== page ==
In a recent issue of the Journal of Physiology, Richards, et. al. (2010) report a Wingate-based HIIT protocol consisting of only 16 minutes of all-out cycling over 14 days improved insulin sensitivity in previously sedentary or recreationally active young adults.

A modified Wingate protocol involved 8 to 12 x 1:00 intervals performed at 100% VO2 max with a 1:15 recovery time – 8 to 12 minutes of total exercise time spread over a 17 to 25 minute period. This was done for six sessions over 2 weeks and was a sufficient stimulus to increase skeletal muscle oxidative capacity and GLUT4 protein content.

11/22/12 1:59 PM
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UGCTT_Fraser_Finlay
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^ Very interesting. Thank you, voted up.

Do you guys think I should do HIIT 2 or 3 times a week? I'm currently doing 2, Tuesday and Thursday at 6AMish. Phone Post
11/22/12 2:01 PM
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Taku
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Cont:

Cardiorespiratory and Metabolic Alterations During Exercise and Passive Recovery After Three Modes of Exercise

Athanasios Mandroukas, Jan Heller, Thomas I. Metaxas, Thomas Sendelides, Cheistos Riganas, Efstratio Vamvakoudis, Kosmas Christoulas, Stefanidis Panagiotos Stefanidis, Vasilis Karagiannis, Antonios Vasilis & Konstantinos Mandroukas

Purpose: To investigate the potential variations in cardiorespiratory and metabolic parameters and running performance among 3 modes of exercise of the same duration, namely, intermittent running with active recovery (AR) or passive recovery (PR) and continuous running (CR) and whether these variations could affect passive recovery time (PRT).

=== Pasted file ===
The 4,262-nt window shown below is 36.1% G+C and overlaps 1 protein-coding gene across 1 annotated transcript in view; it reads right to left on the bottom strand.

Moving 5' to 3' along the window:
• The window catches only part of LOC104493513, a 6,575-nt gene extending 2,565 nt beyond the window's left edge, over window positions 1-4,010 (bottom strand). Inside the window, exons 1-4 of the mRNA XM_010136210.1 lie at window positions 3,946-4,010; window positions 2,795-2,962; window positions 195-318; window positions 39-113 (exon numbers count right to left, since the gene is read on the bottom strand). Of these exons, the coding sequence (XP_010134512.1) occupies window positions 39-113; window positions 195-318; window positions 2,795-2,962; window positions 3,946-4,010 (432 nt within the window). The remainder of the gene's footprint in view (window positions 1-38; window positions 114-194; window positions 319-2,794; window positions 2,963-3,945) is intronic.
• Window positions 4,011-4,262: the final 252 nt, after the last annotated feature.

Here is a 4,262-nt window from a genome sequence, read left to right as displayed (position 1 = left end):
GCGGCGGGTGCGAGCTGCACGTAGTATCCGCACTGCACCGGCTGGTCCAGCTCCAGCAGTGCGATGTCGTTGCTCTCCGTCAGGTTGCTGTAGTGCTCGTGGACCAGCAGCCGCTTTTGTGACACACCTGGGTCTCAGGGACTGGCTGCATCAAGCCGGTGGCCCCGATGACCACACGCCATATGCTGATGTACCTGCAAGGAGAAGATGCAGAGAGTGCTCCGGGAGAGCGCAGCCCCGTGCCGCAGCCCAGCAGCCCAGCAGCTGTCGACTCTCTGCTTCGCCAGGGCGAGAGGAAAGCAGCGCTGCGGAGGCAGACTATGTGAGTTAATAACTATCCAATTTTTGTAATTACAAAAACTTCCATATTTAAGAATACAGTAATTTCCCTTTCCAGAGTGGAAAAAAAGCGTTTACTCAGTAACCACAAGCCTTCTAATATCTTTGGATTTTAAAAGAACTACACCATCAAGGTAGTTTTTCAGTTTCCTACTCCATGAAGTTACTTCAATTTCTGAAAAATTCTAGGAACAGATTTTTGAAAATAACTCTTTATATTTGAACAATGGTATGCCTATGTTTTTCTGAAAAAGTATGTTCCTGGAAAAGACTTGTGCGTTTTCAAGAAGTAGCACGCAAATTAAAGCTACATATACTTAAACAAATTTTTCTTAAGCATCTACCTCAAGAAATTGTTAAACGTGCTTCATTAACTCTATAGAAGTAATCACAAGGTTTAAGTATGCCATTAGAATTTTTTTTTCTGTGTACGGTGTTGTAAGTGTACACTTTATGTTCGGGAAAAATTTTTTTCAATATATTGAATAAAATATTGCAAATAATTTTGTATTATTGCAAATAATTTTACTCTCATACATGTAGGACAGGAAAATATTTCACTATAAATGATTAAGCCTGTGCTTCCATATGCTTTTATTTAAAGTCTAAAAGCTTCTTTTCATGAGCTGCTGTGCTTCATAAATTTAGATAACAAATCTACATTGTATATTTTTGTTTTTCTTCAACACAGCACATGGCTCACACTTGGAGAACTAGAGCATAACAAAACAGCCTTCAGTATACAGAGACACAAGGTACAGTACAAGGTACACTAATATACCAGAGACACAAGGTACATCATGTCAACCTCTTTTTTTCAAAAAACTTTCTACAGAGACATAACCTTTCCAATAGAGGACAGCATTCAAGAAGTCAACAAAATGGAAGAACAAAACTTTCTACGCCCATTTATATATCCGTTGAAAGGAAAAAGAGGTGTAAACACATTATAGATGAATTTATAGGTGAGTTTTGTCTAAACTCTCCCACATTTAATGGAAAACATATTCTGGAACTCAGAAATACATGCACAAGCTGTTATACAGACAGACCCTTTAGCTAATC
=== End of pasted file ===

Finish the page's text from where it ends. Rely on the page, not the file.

Conclusions: Intermittent exercise, regardless of implementing passive or active interval, might be the preferable exercise mode particularly in activities extended over 30 minutes.

IN PLAIN ENGLISH: Interval-type running can be just as effective – if not more – than conventional continuous running.

11/25/12 9:58 PM
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Taku
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Edited: 11/25/12 10:11 PM
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Some more interesting stuff...

LINK:

The second one is not exactly H.I.I.T.but another good argument for brief training sessions.

CLICK:

TAKU

11/26/12 11:24 PM
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UGCTT_Capnsavem
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good reads TAKU. thanks Phone Post
11/27/12 1:12 PM
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Taku
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You are welcome.

TAKU

12/3/12 8:10 PM
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irishrottie
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http://www.hindawi.com/journals/jobes/2012/480467/

 

my thesis involves HIIT, surprising more people dont use it.

12/5/12 5:27 PM
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Crw
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In 4 later Phone Post
12/6/12 7:15 PM
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Mudderfaeg
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In Phone Post
12/7/12 11:33 AM
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Taku
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NEW "TABATA" style study:

Is There A New Way To Achieve Aerobic Fitness?
McRae G, Payne A, Zelt JJGE, Scribbans TD, Jung ME, Little JP, Gurd BJ. Extremely low volume, whole-body aerobic-resistance training improves aerobic fitness and muscular endurance in females. Applied Physiology Nutrition and Metabolism. 2012; 37: 1124-1131.